Today’s post comes from ILACSD’s Marketing Intern, Brian McComb, and continues our theme from yesterday on how you can protect our local waterways.
As this summer has given us one of the worst droughts in recent US history, coupled with the ongoing plague of droughts in Africa and Eastern Europe, there is perhaps no better a time to focus on water!
So do you know where your water comes from? Chances are you are actually sipping on water that came from your local river or stream. In fact American Rivers – a leading organization working to protect and restore the nation’s rivers and streams – estimates that almost 65% of drinking water across the United States comes from rivers and streams. Unfortunately they also estimate that nearly 40% of all rivers and streams in the U.S. are too polluted for even fishing or swimming.
So what is a watershed? Well our rivers and streams are only the most visible part of a much larger system, a system that connects our land to our water in ways we don’t usually realize. So as water becomes more and more important to our world’s ever-expanding population, the protection of watersheds becomes an ever more pressing matter.
Okay, so then what is a watershed? In essence, a watershed is the area of land where all the water (whether falling as rain or pumped out of the ground) eventually drains towards, meanders through, or somehow filters back to collect and replenish a common water source. It’s a swath of topography that contributes to a common water table, and it relies completely upon itself to sustain the water supply.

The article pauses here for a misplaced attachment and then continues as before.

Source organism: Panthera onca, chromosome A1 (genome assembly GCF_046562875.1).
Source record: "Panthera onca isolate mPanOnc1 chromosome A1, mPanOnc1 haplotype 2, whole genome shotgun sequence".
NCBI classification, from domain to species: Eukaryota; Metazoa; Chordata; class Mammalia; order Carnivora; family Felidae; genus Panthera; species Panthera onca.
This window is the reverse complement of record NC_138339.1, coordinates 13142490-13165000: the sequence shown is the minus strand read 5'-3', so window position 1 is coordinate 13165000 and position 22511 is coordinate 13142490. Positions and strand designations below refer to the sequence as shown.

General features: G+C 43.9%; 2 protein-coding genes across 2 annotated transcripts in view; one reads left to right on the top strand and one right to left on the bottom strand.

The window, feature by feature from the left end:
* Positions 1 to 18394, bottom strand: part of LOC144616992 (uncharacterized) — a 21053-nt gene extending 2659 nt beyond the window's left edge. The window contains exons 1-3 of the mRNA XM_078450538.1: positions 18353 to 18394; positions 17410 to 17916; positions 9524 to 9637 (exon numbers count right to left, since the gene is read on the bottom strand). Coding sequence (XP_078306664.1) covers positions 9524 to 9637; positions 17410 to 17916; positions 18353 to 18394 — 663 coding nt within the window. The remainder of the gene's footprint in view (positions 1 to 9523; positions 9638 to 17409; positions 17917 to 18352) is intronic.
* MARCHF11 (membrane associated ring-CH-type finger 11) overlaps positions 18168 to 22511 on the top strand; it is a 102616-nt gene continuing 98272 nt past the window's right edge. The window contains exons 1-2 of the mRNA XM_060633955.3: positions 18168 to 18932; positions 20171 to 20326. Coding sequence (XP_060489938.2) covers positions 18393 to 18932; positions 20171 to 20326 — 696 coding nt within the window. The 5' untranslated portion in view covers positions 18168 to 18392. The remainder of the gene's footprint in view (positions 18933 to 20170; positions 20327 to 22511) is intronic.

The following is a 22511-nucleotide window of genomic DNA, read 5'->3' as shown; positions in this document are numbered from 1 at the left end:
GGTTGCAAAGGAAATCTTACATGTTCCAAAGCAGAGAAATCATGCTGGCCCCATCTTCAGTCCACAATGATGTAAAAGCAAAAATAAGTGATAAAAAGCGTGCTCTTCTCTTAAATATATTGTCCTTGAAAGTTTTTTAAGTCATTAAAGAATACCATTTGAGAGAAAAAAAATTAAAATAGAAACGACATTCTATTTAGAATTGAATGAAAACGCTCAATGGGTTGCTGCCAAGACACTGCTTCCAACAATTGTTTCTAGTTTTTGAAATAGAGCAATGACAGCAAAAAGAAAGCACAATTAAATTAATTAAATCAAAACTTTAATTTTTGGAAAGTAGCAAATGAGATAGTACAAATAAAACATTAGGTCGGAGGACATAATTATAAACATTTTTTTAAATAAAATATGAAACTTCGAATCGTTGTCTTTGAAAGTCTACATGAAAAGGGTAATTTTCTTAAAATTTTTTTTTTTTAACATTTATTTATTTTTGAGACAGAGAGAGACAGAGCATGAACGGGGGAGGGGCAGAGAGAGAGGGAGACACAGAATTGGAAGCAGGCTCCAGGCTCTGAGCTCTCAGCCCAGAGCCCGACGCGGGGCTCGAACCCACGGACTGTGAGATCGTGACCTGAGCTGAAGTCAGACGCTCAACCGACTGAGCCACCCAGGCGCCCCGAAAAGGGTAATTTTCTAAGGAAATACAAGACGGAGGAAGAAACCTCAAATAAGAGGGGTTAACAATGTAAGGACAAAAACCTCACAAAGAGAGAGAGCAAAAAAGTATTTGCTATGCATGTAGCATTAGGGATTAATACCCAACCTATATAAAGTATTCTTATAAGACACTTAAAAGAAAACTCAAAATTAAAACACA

One of the important things to realize about watersheds, is that they include large areas of land around a visible water sources. Even if you are miles away from the nearest stream, what you do to the land in your area can still have a huge impact on the water. Chemicals dumped on desert rocks can seep through the ground and enter the same aquifer that feeds a far away stream. Garbage tossed into a seemingly dry gully can be swept away when a rare rainstorm turns that gully into short-lived class IV white water rapids. The point is, although trash and debris might be tossed far away from a water source and are no longer in your “backyard,” that debris may still end up contaminating your tap water.
Now not all watersheds are created equal. Some watersheds may feed into lakes, while others drain into a system of streams and rivers that eventually end up in the ocean. Some watersheds may cover little more than a hundred miles total (i.e. the San Diego watershed), while others (like the Mississippi watershed system) can span hundreds of thousands of miles.
Watersheds come in all shapes and sizes across the world and are not limited by state or national boundaries. In the continental US alone there are over 2,100 watersheds. Though there are larger and smaller watersheds, no watershed is too large to be impervious to human harm.
Watersheds are extremely important to our daily lives as well as our future. To learn more about watersheds, check out resources like water.epa.gov.
Also, through I Love A Clean San Diego’s High School Watershed Education Program, we offer FREE watershed presentations to high schools within the City of San Diego and the unincorporated areas of the County of San Diego.
Our standards-based presentations focus on local watersheds and how pollution affects human health, as well as the health of local ecosystems. Help us keep our watersheds clean and healthy and empower students to be environmental stewards in their communities. These presentations are flexible to best fit your school’s schedule – schedule just a few classes or an entire day.
For more information or to schedule a presentation for your organization or club, please contact our Education Coordinator, Erika, at email@example.com!